Come, Tell Me How You Live is a lively, funny and sharply observed memoir of Agatha Christie's time in Syria in the mid 1930s, assisting her husband Max Mallowan, the archaeologist. Wikipedia says that Christie mixes up the chronology of the real excavations, and there's surprisingly little about what they found and learned from their months of work. This is not a field report but a memoir of happier times, written in the midst of the war.
Jacquetta Hawkes, 1983 foreword to Agatha Christie, Come, Tell Me How You Live (1946), p. 15.
Christie has an eye for incongruity and oddness, the eccentricities of her friends and colleagues of just as much interest as those of the locals. We get a good sense of her fond, teasing relationship with her husband, and she herself comes across as great fun. She is self-effacing about her size, her anxieties and fussing, but it makes us like her all the more.
Some of the misadventures struck a chord with this anxious writer as I've accompanied the Dr in pursuit of ancient treasures (mostly involving long trips on transport I don't fit on to fields of indiscriminate rocks exactly like the ones seen the previous day). But mostly it struck a chord because it's a warmer, more joyous read than Christie's murder mysteries.
Even so, there's are moments of darkness. Christie is good on sketching in the horror of the death of a workman, or the threat of sectarian violence. Poirot and Miss Marple are adherents of the death penalty in cases of murder, but when faced with the grisly realities, Christie is squeamish.
“Once when we were digging near Mosul, our old foreman came to Max in great excitement. 'You must take your Khartún to Mosul tomorrow. There is a great event. There is to be a hanging – a woman! Your Khartún will enjoy it very much! She must on no account miss it!' My indifference, and, indeed, repugnance, to this treat stupefied him. 'But it is a woman,' he insisted. 'Very seldom do we have the hanging of a woman. It is a Kurdish woman who has poisoned three husbands! Surely – surely the Khartún would not like to miss that!' My firm refusal to attend lowered me in his eyes a good deal. He left us sadly, to enjoy the hanging by himself.”But it's a shame there's not more on the archaeology because, when she does address it, Christie is good at making the past vibrant:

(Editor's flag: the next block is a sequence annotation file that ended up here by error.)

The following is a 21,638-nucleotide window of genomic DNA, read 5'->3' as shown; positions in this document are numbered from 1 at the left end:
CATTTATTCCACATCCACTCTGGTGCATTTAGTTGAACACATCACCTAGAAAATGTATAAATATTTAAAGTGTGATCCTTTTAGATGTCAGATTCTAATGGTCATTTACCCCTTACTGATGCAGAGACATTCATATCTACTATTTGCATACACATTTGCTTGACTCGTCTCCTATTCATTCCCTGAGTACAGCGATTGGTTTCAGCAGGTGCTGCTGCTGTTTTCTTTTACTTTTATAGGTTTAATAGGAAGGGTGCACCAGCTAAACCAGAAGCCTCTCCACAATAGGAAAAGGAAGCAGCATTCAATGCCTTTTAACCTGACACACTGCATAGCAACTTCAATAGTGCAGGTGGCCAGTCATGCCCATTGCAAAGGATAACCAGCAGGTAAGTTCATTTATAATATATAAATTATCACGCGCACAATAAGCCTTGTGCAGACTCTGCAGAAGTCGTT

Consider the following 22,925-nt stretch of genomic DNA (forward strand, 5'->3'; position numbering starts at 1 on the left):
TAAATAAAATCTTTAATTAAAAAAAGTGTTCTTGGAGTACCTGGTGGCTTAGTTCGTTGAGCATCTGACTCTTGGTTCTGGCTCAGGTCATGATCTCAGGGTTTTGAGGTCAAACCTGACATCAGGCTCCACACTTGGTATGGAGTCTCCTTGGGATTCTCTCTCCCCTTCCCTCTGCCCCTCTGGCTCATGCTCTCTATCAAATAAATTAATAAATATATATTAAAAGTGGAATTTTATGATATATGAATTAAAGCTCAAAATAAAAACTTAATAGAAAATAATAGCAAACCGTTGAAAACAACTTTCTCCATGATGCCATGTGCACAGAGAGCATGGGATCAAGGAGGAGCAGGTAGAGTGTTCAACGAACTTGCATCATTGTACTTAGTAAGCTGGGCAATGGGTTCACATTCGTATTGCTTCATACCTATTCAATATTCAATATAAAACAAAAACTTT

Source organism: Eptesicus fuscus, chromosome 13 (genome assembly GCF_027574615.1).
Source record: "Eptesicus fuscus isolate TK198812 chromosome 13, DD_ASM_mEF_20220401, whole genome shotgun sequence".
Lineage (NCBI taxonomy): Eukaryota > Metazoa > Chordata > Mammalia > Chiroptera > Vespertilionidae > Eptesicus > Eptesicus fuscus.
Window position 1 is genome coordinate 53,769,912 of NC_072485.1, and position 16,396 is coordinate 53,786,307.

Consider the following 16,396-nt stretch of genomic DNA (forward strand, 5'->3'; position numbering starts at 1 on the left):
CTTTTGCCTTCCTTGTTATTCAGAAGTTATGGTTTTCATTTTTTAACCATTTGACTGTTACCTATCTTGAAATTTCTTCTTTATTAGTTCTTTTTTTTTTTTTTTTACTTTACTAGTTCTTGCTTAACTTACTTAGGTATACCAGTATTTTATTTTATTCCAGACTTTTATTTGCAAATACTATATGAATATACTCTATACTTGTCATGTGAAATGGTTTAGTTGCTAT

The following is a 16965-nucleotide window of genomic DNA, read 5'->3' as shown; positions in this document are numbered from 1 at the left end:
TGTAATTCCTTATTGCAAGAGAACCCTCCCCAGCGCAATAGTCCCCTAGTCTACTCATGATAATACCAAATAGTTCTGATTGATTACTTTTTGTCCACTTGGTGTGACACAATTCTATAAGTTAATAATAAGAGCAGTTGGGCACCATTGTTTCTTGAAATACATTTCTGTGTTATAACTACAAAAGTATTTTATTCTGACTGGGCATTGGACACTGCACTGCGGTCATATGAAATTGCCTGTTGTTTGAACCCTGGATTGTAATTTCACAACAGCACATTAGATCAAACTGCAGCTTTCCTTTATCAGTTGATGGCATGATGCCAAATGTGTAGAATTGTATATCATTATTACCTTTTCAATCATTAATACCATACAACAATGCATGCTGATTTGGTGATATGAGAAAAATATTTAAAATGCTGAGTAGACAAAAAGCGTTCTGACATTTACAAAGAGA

Ibid., pp. 144-5.
“All the Bible and New Testament stories take on a particular reality and interest out here. They are couched in the language and ideology which we daily hear all around us, and I am often struck by the way the emphasis sometimes shifts from what one has commonly accepted. As a small instance, it came to me quite suddenly that in the story of Jezebel, it is the painting of her face and the tiring of her hair that emphasizes in puritanical Protestant surroundings what exactly a 'Jezebel' stands for. But out here it is not the painting and tiring – for all virtuous women paint their faces (or tattoo them), and apply henna to their hair – it is the fact that Jezebel looked out of the window – a definitely immodest action!That observation then leads Christie's group to ask themselves if they would stop to help someone out in the desert. Christie laughs when one man states baldly that he wouldn't - but that he would stop to help a horse. It's not a joke - he means it - but Christie's response is telling. She delights in his blunt honesty, the insight into the dark workings of his mind. Little wonder: it's like dialogue from one of her books.
... The Good Samaritan story has a reality here which it cannot have in an atmosphere of crowded streets, police, ambulances, hospitals, and public assistance. If a man fell by the wayside on the broad desert track from Hasetshe to Der-ez-Zor, the story could easily happen today, and it illustrates the enormous virtue compassion has in the eyes of all desert folk.”
Ibid., pp. 166-7.